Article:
Monday, March 12, 2012

Classic Campers: Del-Rey Tri-Level Sky Lounge and Kamp King demonstrating the strength of their camper’s construction

Once again, we’re taking a turn off the interstate of multi-tasking, no time to smell the roses madness, to the old two lane highway of yesteryear Smile

This time visit is fairly short and sweet, namely another of the amazing pieces of Truck Camper engineering that came out during the 60s and 70s when Americans had gotten the RVing bug bad, the Del-Rey Tri-Level Sky Longue Truck Camper. 



Very little information exists on these mammoth and amazing forgotten truck campers, at current, I only have this one brochure page and this photo below. 



I did have a link to an ad for one, but I failed to store any of the pictures of the inside of this old girl before the Craigslist ad expired. 

So, I’m going to try and summarize this unit as best as I can.  The Sky Lounge was another of the truck camper models that had a set of seats in the front of the cab over for passengers to ride and view the road going by, this was counted as Level 2, the first level being the main kitchen and living area in the bed of the truck.

The third level comes in as you can see in the brochure where there’s a raised platform behind the seats for the extra bed, which is actually located at level with the roof over the main living area, so you’re actually sleeping above the kitchen, giving you the extra space for a third bed in a time before slide outs.

So, if you ever see one of these rigs up for grabs, get it and preserve it, there’s just so few of these amazing marvels left anymore. 

Now, before we close this topic, I promised to add a little more in on my ever growing collection of memorabilia pertaining to the Kamp King truck camper line from McNamee Coach Corp. 

Like a lot of truck camper manufacturers over the years, many of the greats (a lot of whom are only memories, now) have demonstrated the true ruggedness of their units using some amazing feat of excessive load or strain. 

Six-Pac did it by placing a dually one ton pickup truck with an 8’ six-pac camper in it’s bed on the roof of one of their big truck campers (which they don’t make anymore).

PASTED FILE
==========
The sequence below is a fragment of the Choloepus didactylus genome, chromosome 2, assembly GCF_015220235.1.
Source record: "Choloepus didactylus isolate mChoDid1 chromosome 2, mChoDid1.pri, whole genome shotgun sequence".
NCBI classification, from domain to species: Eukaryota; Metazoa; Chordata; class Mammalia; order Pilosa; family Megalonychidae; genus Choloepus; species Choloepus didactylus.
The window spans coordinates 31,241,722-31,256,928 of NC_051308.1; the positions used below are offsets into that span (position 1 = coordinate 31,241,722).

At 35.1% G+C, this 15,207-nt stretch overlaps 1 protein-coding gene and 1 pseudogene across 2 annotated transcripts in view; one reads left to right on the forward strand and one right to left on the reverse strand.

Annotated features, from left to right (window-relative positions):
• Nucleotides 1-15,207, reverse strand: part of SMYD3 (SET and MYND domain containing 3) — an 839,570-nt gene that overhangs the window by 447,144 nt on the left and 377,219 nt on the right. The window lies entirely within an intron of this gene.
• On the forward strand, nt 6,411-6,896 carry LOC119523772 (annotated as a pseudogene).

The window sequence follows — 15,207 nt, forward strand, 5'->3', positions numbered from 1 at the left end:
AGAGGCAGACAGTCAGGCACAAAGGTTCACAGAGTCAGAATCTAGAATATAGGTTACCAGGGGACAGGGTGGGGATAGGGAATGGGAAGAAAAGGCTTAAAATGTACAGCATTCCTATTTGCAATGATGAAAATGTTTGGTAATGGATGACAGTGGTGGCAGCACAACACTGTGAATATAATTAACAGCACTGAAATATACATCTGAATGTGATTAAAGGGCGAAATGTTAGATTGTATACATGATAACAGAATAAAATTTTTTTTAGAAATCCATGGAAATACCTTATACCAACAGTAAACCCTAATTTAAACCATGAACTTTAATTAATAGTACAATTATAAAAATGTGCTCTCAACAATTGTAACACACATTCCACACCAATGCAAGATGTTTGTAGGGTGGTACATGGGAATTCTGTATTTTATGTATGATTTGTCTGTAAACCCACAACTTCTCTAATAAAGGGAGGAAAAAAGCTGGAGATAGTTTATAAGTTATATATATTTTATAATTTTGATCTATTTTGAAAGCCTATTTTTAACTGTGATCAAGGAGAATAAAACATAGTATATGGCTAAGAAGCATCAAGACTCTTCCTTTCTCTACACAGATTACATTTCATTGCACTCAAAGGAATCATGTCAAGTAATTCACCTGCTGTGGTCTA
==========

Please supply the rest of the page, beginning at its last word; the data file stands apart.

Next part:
McNamee did something similar with their Kamp King, they placed everyone from the shop on the roof of one of their campers Smile.


Sunday, March 4, 2012

Classic Campers: The CJ5 Jeep Truck Camper

Well, time for another stroll down memory lane, this time we’re visiting a rather rarely seen, but always interesting find, the Tag Axle Jeep Truck Camper. 


The Jeep CJ5 Camper came as a factory option for CJ5's built by the then Kaiser-Jeep.   The camper itself was produced by the Eldorado Coach Company, another of the many long gone Truck Camper Manufacturers of yesteryear. 

These campers are so rare that there’s a website dedicated to their continued existence as one of the many innovations in RVing that came in the 60s and 70s.


In 1969 Kaiser-Jeep made the bold move to branch out into recreational vehicles. The popularity of RVs was growing throughout the 60's and Jeeps were already popular among outdoorsman.

That year Kaiser-Jeep introduced three new RVs as part of their "Great Jeep Escape" campaign.

First were Jeep Gladiators equipped with slide-in units. Numerous slide-ins could fit the the Jeep Gladiator from bed caps to luxury stand up units. The slide-ins were not factory options but Kaiser-Jeep promoted the Gladiator as the perfect vehicle to accommodate a slide-in.

Second was simply a Wagoneer capable of towing luxury campers. Obviously the towed campers were not a factory option either but the Wagoneer was certainly capable of towing almost anything thrown at them.

The third was the CJ5 Camper that came as a factory option. The camper was an El Dorado unit that was manufactured by the Honorbuilt Division of Ward Manufacturing. This camper was mounted in the "bed" of the CJ5, extended beyond the back of the CJ5 and had its own axle, with brakes, that carried most of the weight. It also extended above the front seats of a CJ5 which is where the main bed was located.

It could easily detach from the Jeep through a small opening on the floor of the camper. A large pin would be inserted into that opening and connect the Jeep drawbar to the camper frame. The camper was an option that could be added to any factory CJ5 but it was recommended for Jeeps with the Buick V6 Dauntless engine and 4.88 gearing.

Kaiser-Jeep also sold the campers separately as they would fit any CJ5 made since 1955.

The camper had room to sleep 4, 2 in the "loft" above the CJ5 cab (about 4'x6'8") and 2 others by converting the dining table into a second bed (about 3' x 5').

It also came standard with a propane stove/oven and hood package, 100 pound capacity icebox, stainless steel sink, 20 gallon water tank and pressure system, marine type toilet and holding tank, dining area, wardrobe area, a vent over the main bed and a dual lighting system (110v and 12v).

Options included a propane light above the dining area, gas/electric refrigerator, second vent, and a 9,000 BTU heater. There were 336 units built in 1969 before AMC bought out Kaiser-Jeep in February of 1970 and stopped production of the camper option. The camper was designed and patented by Chuck Prater and could be purchased for $5,000.


Second Roof Vent

The second vent matched the vent over the bed and was placed next to the dining area.

Gas/Electric Refrigerator
9,000 BTU Heater
Propane Light

The propane light was a Sun-Lite S-300 Made by Sunbeam Trailer Products out of Inglewood, California. It was rated at 1550 BTU/Hour.


Kaiser-Jeep’s Brochure on the new CJ5 Camper:


The old Great Jeep Escape ad from an RV dealer:


Here’s one of these fairly rare campers currently undergoing restoration (Full restoration photo set can be see at